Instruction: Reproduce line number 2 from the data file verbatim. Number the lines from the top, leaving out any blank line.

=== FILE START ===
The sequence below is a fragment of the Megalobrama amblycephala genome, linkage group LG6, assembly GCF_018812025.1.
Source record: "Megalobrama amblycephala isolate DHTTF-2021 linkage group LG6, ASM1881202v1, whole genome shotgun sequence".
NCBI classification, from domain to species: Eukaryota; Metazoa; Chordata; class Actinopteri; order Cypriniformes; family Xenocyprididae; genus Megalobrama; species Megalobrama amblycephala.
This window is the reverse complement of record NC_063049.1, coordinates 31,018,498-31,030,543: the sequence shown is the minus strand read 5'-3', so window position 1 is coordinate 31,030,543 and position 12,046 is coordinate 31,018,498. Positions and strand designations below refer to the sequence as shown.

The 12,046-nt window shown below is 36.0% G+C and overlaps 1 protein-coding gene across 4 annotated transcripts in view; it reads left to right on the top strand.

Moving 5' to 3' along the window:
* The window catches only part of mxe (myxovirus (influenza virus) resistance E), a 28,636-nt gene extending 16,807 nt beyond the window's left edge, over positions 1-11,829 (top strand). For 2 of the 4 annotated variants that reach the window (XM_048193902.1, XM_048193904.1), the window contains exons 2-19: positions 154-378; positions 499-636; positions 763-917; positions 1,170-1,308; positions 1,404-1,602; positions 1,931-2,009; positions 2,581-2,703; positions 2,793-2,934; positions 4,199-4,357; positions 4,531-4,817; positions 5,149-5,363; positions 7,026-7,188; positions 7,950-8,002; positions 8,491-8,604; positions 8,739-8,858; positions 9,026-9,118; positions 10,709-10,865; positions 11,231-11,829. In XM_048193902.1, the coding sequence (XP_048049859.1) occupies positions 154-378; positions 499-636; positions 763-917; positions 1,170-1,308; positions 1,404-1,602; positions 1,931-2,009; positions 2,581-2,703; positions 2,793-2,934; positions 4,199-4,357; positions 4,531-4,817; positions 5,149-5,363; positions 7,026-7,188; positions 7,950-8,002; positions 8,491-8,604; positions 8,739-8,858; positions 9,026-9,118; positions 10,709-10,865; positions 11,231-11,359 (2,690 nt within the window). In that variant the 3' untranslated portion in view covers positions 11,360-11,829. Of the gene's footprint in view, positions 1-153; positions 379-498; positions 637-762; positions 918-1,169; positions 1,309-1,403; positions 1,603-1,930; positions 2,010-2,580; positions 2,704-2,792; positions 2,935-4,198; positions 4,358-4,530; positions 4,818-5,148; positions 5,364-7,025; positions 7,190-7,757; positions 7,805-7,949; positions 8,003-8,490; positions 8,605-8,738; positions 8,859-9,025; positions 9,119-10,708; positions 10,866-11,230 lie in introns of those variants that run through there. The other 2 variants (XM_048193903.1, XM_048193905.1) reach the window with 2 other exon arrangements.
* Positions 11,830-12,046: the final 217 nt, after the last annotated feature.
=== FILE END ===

Source record: "Megalobrama amblycephala isolate DHTTF-2021 linkage group LG6, ASM1881202v1, whole genome shotgun sequence".